Saturday, March 7, 2015

March 7, 2015 - Wicwas Geology

I managed to get up to the Museum of White Mountains in Plymouth just before their current exhibition titled "Beyond Granite:  The Geology of Adventure" closes on March 8th.  I learned quite a bit about the geology of New Hampshire, and even a little about the geology in the lakes region, including right here at Lake Wicwas.

There is quite a varied history of our White Mountains, with the older mountains of the Presidential Range being formed 400 million years ago, while other mountains such as those in Franconia Notch and the Ossipee Mountains are newer, having been formed only 200 million years ago in the Jurassic Age.

The predominant granite in the Lakes Region is among the older rocks - it is called Kinsman Granodiorite, and was formed some 400 million years ago in the Devonian Age.  (Reference USGS Mineral Resources On-Line Spatial Data)

Kinsman Granodiorite

I expect if you have spent time anywhere around the Lakes Region you will recognize this.  It forms the imposing granite ledges exposed by glaciers, the rocky shores of the islands, the countless miles of stone walls that meander through the region - and have you ever tried to dig a hole around here?

Geological Map of New Hampshire

There was a detailed map showing the myriad different geologies throughbinout New Hampshire.

The portion of the map around the Lakes Region is shown below, with the labels "Meredith Center" and the start of the word "Wicwas" barely legible in this picture next to the term "Dk2x" which is the label for Kinsman Granodiorite.  You can see the outline of the lake, and contours of the hills built of that granite to the west of the lake.
Portion of Map around Meredith Center

The next exhibit to be shown at the Museum of the White Mountains opens on March 31, and is titled "Trail Clubs: Connecting People with the Mountains."  The museum is at the campus of Plymouth State University and is free to visit.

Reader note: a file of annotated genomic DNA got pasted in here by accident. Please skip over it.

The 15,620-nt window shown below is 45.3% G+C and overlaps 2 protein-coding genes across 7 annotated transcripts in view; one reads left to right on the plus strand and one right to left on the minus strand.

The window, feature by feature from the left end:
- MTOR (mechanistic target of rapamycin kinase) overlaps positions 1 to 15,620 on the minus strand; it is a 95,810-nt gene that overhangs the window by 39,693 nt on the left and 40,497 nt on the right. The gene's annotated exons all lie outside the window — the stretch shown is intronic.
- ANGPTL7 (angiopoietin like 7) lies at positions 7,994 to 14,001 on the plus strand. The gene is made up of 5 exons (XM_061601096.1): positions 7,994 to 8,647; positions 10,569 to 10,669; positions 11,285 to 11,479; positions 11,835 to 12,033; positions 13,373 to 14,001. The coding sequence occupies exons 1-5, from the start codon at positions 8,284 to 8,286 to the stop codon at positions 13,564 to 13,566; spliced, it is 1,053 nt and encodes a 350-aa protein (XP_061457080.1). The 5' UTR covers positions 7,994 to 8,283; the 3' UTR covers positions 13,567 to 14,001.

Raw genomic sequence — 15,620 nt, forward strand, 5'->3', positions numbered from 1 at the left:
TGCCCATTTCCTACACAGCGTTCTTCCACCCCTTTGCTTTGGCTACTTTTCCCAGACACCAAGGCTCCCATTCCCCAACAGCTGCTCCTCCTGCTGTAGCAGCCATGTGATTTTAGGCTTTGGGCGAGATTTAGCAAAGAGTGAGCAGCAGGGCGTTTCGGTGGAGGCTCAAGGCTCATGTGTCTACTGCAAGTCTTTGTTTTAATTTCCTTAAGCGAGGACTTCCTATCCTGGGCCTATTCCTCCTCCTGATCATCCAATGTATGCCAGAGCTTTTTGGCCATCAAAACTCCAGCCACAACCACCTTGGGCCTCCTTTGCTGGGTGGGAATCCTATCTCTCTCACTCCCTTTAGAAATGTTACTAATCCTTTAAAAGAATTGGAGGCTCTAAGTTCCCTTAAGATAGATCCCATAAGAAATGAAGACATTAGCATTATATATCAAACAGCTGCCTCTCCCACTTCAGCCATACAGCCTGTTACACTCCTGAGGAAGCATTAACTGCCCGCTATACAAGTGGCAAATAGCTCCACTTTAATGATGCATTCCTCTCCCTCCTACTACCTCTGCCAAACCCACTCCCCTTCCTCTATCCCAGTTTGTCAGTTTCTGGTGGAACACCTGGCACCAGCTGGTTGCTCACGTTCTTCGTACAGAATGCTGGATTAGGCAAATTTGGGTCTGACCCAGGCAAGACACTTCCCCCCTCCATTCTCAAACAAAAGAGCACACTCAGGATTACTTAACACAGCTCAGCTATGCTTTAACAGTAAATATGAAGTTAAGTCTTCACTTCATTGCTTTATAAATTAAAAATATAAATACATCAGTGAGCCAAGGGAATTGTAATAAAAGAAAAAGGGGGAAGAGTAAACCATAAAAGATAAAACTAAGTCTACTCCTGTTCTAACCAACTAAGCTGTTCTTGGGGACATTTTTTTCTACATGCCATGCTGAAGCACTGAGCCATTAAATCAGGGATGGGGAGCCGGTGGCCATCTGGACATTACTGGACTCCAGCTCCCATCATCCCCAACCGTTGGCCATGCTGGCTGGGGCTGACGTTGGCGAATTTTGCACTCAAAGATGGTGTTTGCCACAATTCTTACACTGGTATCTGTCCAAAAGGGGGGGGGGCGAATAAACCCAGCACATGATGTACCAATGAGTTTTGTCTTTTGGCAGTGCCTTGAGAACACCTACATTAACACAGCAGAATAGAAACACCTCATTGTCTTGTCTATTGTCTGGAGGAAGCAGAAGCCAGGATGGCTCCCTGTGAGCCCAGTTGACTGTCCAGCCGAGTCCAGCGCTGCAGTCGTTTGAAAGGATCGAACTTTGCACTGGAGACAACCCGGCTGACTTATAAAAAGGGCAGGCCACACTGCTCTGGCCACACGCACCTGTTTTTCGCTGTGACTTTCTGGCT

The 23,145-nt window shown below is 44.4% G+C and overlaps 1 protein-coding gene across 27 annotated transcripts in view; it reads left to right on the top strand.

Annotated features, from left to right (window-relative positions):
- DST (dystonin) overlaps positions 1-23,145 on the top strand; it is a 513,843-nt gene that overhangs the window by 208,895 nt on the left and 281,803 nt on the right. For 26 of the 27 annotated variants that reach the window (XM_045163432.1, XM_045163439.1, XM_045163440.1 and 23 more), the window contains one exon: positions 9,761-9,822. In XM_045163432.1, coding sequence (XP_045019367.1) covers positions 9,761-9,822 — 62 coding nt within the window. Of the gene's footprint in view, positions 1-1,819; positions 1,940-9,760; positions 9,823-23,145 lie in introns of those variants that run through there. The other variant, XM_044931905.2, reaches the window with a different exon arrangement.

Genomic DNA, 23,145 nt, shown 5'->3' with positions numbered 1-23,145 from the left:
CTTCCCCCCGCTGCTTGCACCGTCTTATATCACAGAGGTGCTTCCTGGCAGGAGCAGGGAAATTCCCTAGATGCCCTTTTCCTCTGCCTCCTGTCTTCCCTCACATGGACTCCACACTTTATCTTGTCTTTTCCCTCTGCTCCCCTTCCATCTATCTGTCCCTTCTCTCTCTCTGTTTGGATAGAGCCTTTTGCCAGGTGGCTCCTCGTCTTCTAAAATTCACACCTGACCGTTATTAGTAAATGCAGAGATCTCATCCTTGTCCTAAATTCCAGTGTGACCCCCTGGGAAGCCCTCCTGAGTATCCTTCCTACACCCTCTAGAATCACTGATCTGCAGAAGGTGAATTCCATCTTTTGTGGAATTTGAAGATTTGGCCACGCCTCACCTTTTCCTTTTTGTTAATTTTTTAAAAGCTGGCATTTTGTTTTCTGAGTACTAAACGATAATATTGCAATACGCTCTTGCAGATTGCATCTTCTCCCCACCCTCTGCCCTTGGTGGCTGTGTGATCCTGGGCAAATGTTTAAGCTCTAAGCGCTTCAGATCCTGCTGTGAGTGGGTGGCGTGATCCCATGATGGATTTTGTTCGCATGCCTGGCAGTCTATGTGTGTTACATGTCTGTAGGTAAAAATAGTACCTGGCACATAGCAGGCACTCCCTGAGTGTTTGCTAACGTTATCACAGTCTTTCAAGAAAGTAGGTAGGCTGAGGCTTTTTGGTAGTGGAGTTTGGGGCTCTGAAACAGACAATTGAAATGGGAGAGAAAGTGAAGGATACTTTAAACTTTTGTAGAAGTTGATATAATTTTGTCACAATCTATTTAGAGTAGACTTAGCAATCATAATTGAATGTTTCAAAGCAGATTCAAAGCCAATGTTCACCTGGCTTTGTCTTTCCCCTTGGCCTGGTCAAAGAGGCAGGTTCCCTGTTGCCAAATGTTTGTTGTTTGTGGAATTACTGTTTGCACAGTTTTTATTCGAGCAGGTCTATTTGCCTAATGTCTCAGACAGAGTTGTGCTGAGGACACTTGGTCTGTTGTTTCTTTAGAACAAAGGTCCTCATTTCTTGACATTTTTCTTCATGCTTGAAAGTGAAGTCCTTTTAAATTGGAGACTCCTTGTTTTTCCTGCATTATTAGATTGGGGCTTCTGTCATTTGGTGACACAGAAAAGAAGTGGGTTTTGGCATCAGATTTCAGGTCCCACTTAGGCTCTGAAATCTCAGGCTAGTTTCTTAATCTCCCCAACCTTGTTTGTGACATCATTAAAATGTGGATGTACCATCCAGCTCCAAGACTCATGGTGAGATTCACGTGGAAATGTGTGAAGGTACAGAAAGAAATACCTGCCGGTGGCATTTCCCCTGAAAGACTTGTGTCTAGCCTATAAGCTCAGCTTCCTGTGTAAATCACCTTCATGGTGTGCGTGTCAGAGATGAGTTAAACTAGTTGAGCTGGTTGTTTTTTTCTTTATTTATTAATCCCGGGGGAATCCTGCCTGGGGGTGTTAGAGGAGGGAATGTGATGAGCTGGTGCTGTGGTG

Several feet above all that snow-covered granite, activity around Lake Wicwas continues to be scarce, but it is increasing as the intensifying sun warms, settles, and firms the snow.  The most recent snowfall is an indicator of the change in temperature and humidity, as it was more dense and contained a higher moisture content that we've had since way back in November.

Warmer temperatures and higher moisture content provokes snow that sticks
There were a few more animals roving the pathways of the area;  this weasel stole a trick from the otter's playbook, taking a belly-slide down the shore of Sheep Island back onto the lake.

As much as I enjoy witnessing all the signs of the animals that rove around Lake Wicwas, I now find myself looking forward to the melting of the blanket of snow on the ground so I can rediscover the rock that lies thereunder with a bit of new knowledge - there is much for me to learn about the ancient rocks that assembled this granite state.

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